Big Egg Aiming
When colliding with a melon bug while having 0 or the same negative/positive side of velocity(possible with opposite velocity in the air with some angles), it carries over its momentum to Yoshi. This is can be abused to achieve incredibly high speeds by spitting it out and ricocheting it over and over. This was used in the 100% TAS to clip through walls at 4-5.
If you collide with it with opposite velocity in the air you can freeze in X-position but still keep your velocity, so upon eating the Melon Bug or fluttering to get it out of your way, you will carry on travelling at that velocity.
Tapping < for 1 frame when trying to push a Melon Bug to the left will instantly set your velocity to -576.
Yoshi's speed varies between 248-260 when running at full speed on mud. It goes in loops like this 248-254-260-252-258-250-256, giving an average of 254 sub-pixels per frame.
Since it doesn't multiply by 8 this means it's possible to get ~766 speed from this while accelerating without the use of slope oscillation. But generally you wanna keep yourself off mud to avoid speed loss.
Fun fact: Holding the opposite direction to turn around on mud slows you down by 6 velocity per frame while not holding any direction slows you down by 8 velocity per frame. So it's kind of counter-intuitive that holding the opposite direction actually makes you turn around slower.
Perfect Jumping can be used to avoid slowdown.
Snow makes Yoshi accelerate 8 velocity per frame (2 times slower than normally).
The max speed goes in loops of 608-656 making the average max velocity 640 sub-pixels per frame.
Another fun fact: Same here, holding the opposite direction to turn around slows you down by 8 velocity per frame rather than 48 velocity per frame.
Perfect Jumping will slow you down by 48 velocity, however if you combine it with certain inputs you can avoid loosing speed: "< > > <+B" "< > > B" "<+B >"
Ice physics causes Yoshi to accelerate 4 velocity per frame (4 times slower than normally) and stopping takes 8 times longer, holding the other direction doesn't make stopping faster, however ducking does.
The max speed varies between 764 and 768 every frame, granting an average of 766 sub-pixels per frame, which is faster than regular running without slope oscillation.
It should be pretty obvious now that you shouldn't be on ice unless you're travelling at full speed without access of slope oscillation to achieve ~767.
To face backwards without loosing speed just tap < once between the >'s.
Water acceleration is 6 velocity per frame (3 times slower than normally).
Landing in water kills all your momentum.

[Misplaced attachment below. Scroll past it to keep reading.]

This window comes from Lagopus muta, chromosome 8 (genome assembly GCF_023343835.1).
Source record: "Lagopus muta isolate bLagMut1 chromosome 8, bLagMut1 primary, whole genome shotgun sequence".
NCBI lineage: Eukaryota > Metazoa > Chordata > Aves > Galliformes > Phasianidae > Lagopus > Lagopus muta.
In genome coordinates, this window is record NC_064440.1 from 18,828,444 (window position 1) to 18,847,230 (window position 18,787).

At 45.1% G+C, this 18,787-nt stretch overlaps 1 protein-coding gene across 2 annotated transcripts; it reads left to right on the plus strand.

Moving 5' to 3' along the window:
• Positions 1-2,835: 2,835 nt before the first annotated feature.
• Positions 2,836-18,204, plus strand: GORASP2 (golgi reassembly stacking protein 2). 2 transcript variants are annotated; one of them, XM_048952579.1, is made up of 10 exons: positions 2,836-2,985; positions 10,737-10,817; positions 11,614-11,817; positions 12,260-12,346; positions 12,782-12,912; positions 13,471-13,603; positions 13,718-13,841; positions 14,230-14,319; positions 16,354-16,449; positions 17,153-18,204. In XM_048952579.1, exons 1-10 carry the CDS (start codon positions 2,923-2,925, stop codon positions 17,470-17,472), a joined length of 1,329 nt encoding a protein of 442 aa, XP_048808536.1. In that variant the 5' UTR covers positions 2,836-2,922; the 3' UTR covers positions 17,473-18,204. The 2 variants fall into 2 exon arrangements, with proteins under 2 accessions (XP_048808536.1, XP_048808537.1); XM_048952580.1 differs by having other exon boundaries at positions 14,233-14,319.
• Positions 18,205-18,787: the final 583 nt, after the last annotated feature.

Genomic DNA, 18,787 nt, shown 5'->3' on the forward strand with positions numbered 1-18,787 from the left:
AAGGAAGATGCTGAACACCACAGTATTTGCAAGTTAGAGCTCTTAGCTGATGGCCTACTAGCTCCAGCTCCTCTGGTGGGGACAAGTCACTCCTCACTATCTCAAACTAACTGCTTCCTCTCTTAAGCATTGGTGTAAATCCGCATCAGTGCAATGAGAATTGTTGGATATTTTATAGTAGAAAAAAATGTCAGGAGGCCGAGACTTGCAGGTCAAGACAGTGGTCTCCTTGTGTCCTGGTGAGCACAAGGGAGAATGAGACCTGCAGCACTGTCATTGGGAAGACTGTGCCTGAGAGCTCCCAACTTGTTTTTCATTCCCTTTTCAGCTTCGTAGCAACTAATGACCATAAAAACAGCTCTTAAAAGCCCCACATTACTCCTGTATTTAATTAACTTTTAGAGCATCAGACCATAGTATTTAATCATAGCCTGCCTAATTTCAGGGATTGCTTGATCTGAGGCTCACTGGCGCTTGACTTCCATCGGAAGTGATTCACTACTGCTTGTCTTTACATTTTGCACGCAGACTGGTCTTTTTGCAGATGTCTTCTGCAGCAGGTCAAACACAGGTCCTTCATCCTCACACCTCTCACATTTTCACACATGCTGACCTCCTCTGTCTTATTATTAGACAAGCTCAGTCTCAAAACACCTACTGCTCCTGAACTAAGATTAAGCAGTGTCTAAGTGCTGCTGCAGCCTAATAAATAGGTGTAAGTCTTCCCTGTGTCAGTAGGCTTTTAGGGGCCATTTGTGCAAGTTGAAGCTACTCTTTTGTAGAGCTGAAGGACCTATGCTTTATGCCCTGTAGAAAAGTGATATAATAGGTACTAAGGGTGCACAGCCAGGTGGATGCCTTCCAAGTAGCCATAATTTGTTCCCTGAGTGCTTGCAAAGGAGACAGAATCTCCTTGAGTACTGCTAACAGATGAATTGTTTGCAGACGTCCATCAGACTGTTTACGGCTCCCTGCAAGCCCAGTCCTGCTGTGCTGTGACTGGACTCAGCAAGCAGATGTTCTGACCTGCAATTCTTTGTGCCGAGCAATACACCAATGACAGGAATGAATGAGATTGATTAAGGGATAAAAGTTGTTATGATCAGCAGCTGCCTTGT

The max speed goes in loops of 381-387 or 382-388 if you jumped into shallow water and started accelerating before it, making the average velocity 384/385. This can be abused to achieve ~766 velocity without slope oscillation.
Holding the other direction to turn around slows you down by 10 velocity per frame while not holding any direction slows you down by 3 velocity per frame.
Usually it's fastest to just flutter over big water pools.
Lag appears when there are too many calculations for the console to handle, the SNES handles this by slowing down the game (producing lag frames) to let the CPU catch up. Notice how the music doesn't slow down during lag, this is due to it running on a separate core.
If you're noticing lag but the lag counter doesn't increase, it's your own computer lagging and not the game. This does not affect recording uncompressed .avis because it captures frame per frame.
There's a lot of lag in this game however due to the differences between emulator and console, this may be hard to research about.
Reducing amount of sprites on the screen or the movement of them can reduce lag.
Stars are a major creator of lag. Any action that creates them (Red egg collision, star cloud, POW block) can result in a couple frames of lag, depending on total sprites on screen. As with manipulating star spawns by doing different button combinations on the frame of star creation, the lag frames can be minimized as well using the same method. Letting go of all inputs on that frame is one way to reduce lag. NOTE: Not all lag frames can be removed. If you still have one or two after a long time spent trying to remove them, it might be worth moving on. Keep in mind that stars doesn't despawn when scrolling them off-screen, so they can still cause lag.